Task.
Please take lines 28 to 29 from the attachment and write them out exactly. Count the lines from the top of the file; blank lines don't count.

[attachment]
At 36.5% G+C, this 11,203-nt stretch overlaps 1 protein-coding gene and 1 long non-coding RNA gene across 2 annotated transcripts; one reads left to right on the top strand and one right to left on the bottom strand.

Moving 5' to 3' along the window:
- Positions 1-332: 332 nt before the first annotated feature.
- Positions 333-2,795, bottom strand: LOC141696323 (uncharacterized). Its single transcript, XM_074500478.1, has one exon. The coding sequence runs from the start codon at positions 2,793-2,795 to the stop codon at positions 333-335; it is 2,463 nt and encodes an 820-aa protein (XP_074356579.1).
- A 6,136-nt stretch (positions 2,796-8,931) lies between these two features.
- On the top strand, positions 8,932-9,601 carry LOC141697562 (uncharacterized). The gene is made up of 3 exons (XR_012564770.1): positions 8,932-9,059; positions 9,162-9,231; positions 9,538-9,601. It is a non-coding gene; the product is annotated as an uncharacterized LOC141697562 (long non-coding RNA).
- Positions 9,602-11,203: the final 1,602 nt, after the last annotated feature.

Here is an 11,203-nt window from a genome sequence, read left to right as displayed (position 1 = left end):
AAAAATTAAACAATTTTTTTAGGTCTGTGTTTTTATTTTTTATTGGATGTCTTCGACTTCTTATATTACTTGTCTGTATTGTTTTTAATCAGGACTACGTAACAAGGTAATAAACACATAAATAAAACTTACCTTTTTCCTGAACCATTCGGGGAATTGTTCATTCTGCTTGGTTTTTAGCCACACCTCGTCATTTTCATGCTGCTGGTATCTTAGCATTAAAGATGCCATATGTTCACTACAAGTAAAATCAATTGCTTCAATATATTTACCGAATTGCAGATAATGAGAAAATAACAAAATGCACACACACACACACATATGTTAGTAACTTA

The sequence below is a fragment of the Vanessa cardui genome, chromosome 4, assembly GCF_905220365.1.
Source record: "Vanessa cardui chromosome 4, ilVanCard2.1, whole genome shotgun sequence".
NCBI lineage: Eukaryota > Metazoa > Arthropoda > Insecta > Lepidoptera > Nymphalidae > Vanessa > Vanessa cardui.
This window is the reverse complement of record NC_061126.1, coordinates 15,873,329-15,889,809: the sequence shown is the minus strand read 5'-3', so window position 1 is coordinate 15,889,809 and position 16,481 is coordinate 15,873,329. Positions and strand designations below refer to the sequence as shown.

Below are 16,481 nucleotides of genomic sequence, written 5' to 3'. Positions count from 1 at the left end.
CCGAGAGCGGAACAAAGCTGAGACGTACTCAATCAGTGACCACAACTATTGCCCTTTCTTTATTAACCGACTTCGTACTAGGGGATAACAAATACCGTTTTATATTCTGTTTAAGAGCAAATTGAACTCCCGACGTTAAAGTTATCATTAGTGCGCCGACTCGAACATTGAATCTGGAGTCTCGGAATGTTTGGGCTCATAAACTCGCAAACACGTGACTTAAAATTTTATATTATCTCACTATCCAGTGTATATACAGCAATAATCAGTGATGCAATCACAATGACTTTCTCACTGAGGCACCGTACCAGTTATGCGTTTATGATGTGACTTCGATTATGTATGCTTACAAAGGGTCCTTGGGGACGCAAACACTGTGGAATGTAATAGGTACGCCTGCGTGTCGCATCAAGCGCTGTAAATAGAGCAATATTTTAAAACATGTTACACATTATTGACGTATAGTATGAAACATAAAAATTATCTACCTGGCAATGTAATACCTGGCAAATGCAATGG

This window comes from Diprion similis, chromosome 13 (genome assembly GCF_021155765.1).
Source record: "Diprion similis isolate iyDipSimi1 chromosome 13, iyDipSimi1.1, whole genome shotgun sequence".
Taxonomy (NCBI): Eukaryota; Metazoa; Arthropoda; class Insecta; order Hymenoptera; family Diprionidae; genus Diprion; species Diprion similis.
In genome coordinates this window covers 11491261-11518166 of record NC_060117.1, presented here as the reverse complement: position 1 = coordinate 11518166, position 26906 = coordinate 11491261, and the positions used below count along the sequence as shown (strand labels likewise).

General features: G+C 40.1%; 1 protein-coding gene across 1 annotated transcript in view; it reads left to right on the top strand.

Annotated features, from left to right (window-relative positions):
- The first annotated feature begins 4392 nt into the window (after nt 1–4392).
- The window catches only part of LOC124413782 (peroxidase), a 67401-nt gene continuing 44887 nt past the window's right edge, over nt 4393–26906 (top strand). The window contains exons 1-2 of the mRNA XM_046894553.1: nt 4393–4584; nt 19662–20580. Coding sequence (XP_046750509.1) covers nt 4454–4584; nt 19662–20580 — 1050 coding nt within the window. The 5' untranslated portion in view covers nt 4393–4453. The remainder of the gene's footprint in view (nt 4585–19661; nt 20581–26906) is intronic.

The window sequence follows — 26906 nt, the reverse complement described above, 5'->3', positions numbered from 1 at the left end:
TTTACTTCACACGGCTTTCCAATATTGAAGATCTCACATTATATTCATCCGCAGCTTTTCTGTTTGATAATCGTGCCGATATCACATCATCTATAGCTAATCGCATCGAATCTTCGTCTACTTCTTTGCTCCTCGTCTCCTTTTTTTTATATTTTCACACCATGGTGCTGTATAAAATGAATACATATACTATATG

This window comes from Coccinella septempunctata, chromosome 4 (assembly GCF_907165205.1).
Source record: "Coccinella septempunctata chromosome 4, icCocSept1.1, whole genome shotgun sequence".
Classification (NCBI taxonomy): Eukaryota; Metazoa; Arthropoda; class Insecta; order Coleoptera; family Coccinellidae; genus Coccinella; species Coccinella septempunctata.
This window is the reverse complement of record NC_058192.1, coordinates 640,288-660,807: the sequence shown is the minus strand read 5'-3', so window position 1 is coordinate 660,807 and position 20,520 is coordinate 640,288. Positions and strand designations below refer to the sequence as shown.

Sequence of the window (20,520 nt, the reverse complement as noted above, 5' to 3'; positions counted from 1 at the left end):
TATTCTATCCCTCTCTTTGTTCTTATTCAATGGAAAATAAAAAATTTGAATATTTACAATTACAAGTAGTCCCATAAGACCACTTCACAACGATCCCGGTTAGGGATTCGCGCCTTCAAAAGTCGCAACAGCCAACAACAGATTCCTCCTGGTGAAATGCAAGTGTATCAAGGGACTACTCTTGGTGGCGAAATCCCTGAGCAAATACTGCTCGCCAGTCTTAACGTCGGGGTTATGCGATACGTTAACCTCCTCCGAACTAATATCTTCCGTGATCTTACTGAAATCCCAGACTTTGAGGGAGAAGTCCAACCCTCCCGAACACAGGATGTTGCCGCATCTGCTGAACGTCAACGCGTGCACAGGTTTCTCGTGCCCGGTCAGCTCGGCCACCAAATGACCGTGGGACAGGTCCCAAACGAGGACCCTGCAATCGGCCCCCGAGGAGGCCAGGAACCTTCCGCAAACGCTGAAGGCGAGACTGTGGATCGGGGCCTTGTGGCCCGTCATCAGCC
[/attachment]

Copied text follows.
Classification (NCBI taxonomy): Eukaryota; Metazoa; Arthropoda; class Insecta; order Coleoptera; family Coccinellidae; genus Coccinella; species Coccinella septempunctata.
This window is the reverse complement of record NC_058192.1, coordinates 640,288-660,807: the sequence shown is the minus strand read 5'-3', so window position 1 is coordinate 660,807 and position 20,520 is coordinate 640,288. Positions and strand designations below refer to the sequence as shown.